“You’re doing a great job,” James said. “Have you ever run before?”

Was there even enough air in my lungs for me to answer? So I wheezed, “Not for two minutes straight.”

And James said what I would hear 20 more times before I got home last night: It gets easier.

And finally, the running part ended. And a little later, we hit the 10-minute mark, which meant it was time to turn around and go back the way we’d come.

And don’t think I didn’t yell, “Oh yeah, look who is in first place now!”

Of course, like my coach said, it’s not a competition. The only competition is in here *taps head*.

Today was not a rest day, which, to be honest, kind of surprised me. I mean, can’t I run a 5k in 8 weeks just because I meet with a group on Wednesday nights?

The weather was going to be absolutely wretched today, too, and I much prefer running outside to running on a treadmill. I work in a big office, but I’m an independent contractor so I have to work on my own computer. And after about 10 this morning, I couldn’t get on the network. Seeing it as a great opportunity to squeeze in my run before the tornado sirens went off (and they did!), I decided to work from home after lunch.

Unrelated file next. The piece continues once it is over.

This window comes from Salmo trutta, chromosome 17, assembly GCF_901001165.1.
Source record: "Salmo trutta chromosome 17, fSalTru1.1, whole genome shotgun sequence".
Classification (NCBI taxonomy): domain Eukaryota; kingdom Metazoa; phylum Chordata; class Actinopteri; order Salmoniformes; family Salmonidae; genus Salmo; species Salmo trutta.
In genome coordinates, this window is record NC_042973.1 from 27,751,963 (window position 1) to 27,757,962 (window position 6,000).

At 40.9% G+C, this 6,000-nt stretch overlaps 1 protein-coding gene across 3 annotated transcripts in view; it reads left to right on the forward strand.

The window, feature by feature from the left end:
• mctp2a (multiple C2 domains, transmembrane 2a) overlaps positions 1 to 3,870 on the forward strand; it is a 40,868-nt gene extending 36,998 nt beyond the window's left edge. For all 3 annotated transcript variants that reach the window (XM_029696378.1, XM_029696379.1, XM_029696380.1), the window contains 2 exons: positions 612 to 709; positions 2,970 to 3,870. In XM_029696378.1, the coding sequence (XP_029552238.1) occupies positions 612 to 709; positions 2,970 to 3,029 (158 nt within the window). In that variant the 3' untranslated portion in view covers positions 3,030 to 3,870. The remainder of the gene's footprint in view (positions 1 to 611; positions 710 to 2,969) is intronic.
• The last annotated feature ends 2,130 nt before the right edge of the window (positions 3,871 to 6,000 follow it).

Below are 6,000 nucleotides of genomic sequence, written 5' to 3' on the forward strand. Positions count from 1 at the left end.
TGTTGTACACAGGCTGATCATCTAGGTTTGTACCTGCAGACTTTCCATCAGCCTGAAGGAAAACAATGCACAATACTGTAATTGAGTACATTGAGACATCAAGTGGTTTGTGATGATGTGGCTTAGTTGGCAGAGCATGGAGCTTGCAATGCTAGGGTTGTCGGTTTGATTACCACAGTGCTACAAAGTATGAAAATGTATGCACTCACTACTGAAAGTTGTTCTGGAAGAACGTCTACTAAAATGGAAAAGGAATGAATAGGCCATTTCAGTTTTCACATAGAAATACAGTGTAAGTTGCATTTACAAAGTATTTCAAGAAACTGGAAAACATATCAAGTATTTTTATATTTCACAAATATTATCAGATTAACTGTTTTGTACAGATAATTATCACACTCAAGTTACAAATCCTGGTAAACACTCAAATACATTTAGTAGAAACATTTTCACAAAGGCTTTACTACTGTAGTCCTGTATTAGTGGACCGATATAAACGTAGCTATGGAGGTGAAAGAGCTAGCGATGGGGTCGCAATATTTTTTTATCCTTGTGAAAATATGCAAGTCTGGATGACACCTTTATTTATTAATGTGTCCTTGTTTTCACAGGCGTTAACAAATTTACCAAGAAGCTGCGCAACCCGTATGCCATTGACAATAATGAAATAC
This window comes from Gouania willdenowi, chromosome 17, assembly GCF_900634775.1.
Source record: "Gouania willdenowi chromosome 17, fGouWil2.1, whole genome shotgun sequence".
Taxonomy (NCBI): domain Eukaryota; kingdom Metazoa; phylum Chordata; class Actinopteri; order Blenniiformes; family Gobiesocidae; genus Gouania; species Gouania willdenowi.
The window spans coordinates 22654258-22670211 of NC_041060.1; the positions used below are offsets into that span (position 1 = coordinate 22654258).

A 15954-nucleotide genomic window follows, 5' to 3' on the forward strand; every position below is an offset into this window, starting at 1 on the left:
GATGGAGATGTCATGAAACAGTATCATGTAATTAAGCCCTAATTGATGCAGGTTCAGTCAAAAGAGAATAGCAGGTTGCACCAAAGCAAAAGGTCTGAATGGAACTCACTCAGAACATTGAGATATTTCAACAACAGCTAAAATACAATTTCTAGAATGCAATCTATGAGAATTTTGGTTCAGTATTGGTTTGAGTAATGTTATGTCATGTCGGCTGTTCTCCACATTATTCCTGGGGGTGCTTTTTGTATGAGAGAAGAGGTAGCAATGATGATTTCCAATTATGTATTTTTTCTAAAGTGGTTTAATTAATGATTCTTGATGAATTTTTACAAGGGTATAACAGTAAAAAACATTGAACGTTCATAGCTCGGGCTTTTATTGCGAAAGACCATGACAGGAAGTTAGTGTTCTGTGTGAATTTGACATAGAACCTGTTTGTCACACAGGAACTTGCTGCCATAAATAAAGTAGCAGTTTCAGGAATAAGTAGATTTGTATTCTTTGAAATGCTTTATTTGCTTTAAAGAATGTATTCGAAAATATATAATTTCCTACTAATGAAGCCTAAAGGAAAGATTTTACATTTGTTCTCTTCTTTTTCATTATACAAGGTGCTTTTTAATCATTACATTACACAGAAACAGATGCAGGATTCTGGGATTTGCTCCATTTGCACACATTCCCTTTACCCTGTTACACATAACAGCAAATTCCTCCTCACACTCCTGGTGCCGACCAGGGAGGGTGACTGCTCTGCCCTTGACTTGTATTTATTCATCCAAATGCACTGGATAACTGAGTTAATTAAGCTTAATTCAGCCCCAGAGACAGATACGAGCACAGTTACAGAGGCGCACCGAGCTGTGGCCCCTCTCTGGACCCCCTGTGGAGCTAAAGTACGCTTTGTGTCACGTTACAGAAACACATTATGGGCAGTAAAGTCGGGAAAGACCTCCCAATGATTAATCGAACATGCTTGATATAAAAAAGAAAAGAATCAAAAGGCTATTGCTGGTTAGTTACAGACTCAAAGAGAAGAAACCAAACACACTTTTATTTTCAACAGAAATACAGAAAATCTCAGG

I came home, changed into my running clothes, and headed out. About three minutes in, knowing I would have to run soon, I started telling myself there was NO WAY I could run for two minutes without someone there with me. Running for two full whole entire long minutes is just crazy insane, who the hell does that? I checked my watch again: 4 minutes, 50 seconds. I should really run soon.

At 5 minutes, I started running. As slow. As possible. Just as my coach (whose last name is Rush, if you can even believe how funny that is) told us to. And after about 45 minutes, I checked my watch.